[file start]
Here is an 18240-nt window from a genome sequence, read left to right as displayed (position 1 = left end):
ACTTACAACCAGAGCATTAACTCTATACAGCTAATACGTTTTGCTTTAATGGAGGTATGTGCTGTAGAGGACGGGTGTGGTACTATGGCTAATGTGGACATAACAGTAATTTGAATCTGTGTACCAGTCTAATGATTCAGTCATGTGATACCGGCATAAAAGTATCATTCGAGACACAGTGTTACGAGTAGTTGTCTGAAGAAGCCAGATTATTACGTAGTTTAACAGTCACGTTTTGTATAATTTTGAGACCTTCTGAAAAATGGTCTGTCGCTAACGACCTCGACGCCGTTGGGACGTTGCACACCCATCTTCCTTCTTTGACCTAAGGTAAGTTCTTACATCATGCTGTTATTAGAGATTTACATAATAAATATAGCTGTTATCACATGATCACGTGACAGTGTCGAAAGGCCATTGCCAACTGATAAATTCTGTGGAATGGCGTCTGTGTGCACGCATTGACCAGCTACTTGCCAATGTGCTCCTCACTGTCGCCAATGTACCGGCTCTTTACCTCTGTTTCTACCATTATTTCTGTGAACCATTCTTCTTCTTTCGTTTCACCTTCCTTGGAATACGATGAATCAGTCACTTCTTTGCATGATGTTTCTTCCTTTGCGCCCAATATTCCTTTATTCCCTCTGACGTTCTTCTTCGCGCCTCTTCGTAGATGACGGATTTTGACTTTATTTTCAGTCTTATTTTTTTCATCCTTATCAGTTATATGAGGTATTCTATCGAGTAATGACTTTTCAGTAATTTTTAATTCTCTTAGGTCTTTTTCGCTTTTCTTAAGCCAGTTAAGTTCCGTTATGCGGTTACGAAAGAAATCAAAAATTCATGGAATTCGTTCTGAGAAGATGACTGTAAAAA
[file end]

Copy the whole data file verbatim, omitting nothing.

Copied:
Here is an 18240-nt window from a genome sequence, read left to right as displayed (position 1 = left end):
ACTTACAACCAGAGCATTAACTCTATACAGCTAATACGTTTTGCTTTAATGGAGGTATGTGCTGTAGAGGACGGGTGTGGTACTATGGCTAATGTGGACATAACAGTAATTTGAATCTGTGTACCAGTCTAATGATTCAGTCATGTGATACCGGCATAAAAGTATCATTCGAGACACAGTGTTACGAGTAGTTGTCTGAAGAAGCCAGATTATTACGTAGTTTAACAGTCACGTTTTGTATAATTTTGAGACCTTCTGAAAAATGGTCTGTCGCTAACGACCTCGACGCCGTTGGGACGTTGCACACCCATCTTCCTTCTTTGACCTAAGGTAAGTTCTTACATCATGCTGTTATTAGAGATTTACATAATAAATATAGCTGTTATCACATGATCACGTGACAGTGTCGAAAGGCCATTGCCAACTGATAAATTCTGTGGAATGGCGTCTGTGTGCACGCATTGACCAGCTACTTGCCAATGTGCTCCTCACTGTCGCCAATGTACCGGCTCTTTACCTCTGTTTCTACCATTATTTCTGTGAACCATTCTTCTTCTTTCGTTTCACCTTCCTTGGAATACGATGAATCAGTCACTTCTTTGCATGATGTTTCTTCCTTTGCGCCCAATATTCCTTTATTCCCTCTGACGTTCTTCTTCGCGCCTCTTCGTAGATGACGGATTTTGACTTTATTTTCAGTCTTATTTTTTTCATCCTTATCAGTTATATGAGGTATTCTATCGAGTAATGACTTTTCAGTAATTTTTAATTCTCTTAGGTCTTTTTCGCTTTTCTTAAGCCAGTTAAGTTCCGTTATGCGGTTACGAAAGAAATCAAAAATTCATGGAATTCGTTCTGAGAAGATGACTGTAAAAA